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The psyllid Diaphorina citri Kuwayama (Hemiptera: Psyllidae) is one of the most important pests of citrus worldwide because it efficiently vectors three bacteria in the genus Candidatus Liberibacter that cause the devastating citrus greening disease (huanglongbing). Current
management practices for this insect pest rely on multiple sprays of foliar insecticides and one or two applications of soil systemic insecticides per season. Effective psyllid and disease management in Florida requires insecticide applications throughout the entire season over wide ranging
temperature and environmental conditions. Using a petri dish bioassay technique, the effect of posttreatment temperature (range, 17–37°C) on the toxicity of selected organophosphate (chlorpyrifos and dimethoate), carbamate (carbaryl), avermectin (abamectin), pyrethroid (bifenthrin,
zeta-cypermethrin, fenpropathrin, and lambda-cyhalothrin), and neonicotinoid (acetamiprid, imidacloprid, and thiamethoxam) insecticides was evaluated against adult D. citri. The toxicity of both organophosphates showed a positive temperature correlation within the 17–37°C
range. Similarly, carbaryl (carbamate) and abamectin (avermectin) exhibited increased toxicity with increasing temperature from 17 to 37°C, with abamectin showing higher overall temperature-dependent toxicity against D. citri adults than carbaryl. With the exception of bifenthrin,
which showed a positive temperature-dependent toxicity correlation between 27 and 37°C, all other pyrethroids tested exhibited a negative correlation over the temperature range examined. The toxicity of fenpropathrin and lambda-cyhalothrin dramatically decreased with increasing temperature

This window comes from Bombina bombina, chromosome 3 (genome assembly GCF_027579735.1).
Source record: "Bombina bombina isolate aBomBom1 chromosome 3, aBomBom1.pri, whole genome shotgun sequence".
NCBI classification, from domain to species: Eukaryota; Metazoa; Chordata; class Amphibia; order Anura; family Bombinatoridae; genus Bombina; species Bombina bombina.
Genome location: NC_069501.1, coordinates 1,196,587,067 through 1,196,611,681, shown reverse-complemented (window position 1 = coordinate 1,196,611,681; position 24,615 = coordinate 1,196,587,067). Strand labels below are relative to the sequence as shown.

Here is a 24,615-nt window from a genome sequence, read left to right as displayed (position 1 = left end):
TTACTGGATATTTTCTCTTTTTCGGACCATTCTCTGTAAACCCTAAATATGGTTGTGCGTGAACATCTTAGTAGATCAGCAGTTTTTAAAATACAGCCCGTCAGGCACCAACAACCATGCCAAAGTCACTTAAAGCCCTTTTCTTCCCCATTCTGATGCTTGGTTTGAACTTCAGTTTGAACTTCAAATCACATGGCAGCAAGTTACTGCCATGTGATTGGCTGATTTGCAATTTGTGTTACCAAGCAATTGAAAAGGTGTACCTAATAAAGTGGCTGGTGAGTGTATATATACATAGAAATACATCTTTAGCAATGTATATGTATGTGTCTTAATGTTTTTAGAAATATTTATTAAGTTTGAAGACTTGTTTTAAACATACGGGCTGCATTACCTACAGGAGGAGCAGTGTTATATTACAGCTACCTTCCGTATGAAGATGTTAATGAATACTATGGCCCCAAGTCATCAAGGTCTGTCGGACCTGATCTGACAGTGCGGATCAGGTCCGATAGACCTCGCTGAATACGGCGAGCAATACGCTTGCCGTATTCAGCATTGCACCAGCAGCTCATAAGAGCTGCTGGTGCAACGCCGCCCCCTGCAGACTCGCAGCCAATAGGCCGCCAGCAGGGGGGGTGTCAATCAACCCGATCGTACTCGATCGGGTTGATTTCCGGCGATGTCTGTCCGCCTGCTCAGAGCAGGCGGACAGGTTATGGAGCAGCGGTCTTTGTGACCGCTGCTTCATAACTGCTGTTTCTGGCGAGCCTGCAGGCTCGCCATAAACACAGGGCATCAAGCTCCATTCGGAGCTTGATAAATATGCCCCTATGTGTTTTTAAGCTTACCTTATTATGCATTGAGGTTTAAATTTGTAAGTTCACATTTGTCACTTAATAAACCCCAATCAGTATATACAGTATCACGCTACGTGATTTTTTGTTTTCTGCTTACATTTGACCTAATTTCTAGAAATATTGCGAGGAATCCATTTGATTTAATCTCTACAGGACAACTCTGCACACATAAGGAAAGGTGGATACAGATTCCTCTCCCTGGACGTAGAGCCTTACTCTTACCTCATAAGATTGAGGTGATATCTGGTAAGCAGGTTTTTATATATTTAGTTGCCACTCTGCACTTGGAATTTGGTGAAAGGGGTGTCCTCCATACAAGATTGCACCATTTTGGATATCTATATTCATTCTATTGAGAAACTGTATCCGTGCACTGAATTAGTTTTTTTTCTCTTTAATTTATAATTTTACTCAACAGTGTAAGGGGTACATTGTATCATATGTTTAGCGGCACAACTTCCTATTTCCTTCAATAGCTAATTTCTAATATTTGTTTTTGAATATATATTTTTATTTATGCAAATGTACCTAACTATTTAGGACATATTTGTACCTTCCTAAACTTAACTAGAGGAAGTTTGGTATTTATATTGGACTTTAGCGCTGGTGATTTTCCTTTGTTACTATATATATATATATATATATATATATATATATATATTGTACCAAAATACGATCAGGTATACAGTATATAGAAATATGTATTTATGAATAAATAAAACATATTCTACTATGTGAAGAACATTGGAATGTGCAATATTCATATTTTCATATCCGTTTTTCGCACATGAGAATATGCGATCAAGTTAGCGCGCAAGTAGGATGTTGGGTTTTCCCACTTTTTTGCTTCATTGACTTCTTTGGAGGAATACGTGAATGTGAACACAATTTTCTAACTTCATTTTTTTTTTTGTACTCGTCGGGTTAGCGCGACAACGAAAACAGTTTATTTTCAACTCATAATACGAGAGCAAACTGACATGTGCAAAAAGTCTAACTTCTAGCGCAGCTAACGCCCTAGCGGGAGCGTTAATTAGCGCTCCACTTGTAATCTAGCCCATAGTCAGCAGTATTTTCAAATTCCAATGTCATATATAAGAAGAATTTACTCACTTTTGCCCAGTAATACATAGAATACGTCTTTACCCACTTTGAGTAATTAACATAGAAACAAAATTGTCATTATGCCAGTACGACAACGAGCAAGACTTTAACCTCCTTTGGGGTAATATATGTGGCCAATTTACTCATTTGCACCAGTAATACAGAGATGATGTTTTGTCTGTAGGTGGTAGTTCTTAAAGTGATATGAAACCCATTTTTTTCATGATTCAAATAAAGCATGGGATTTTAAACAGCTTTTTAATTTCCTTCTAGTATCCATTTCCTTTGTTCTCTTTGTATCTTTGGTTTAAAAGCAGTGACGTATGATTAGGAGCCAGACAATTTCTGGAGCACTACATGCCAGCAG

from 17 to 37°C. The neonicotinoids imidacloprid and thiamethoxam exhibited a mixed response to increasing temperature, whereas acetamiprid showed a positive temperature correlation. However, all three neonicotinoids showed positive temperature-dependent toxicity correlations against D.
citri adults over the temperature range tested. These data will enable citrus growers to choose the most effective insecticides for D. citri control from the various classes currently available depending on the prevailing temperature conditions.
Journal of Economic Entomology is published bimonthly in February, April, June, August, October, and December. The journal publishes articles on the economic significance of insects and is divided into the following sections: apiculture & social insects; arthropods in relation to plant disease; forum; insecticide resistance and resistance management; ecotoxicology; biological and microbial control; ecology and behavior; sampling and biostatistics; household and structural insects; medical entomology; molecular entomology; veterinary entomology; forest entomology; horticultural entomology; field and forage crops, and small grains; stored-product; commodity treatment and quarantine entomology; and plant resistance. In addition to research papers, Journal of Economic Entomology publishes Letters to the Editor, interpretive articles in a Forum section, Short Communications, Rapid Communications, and Book Reviews.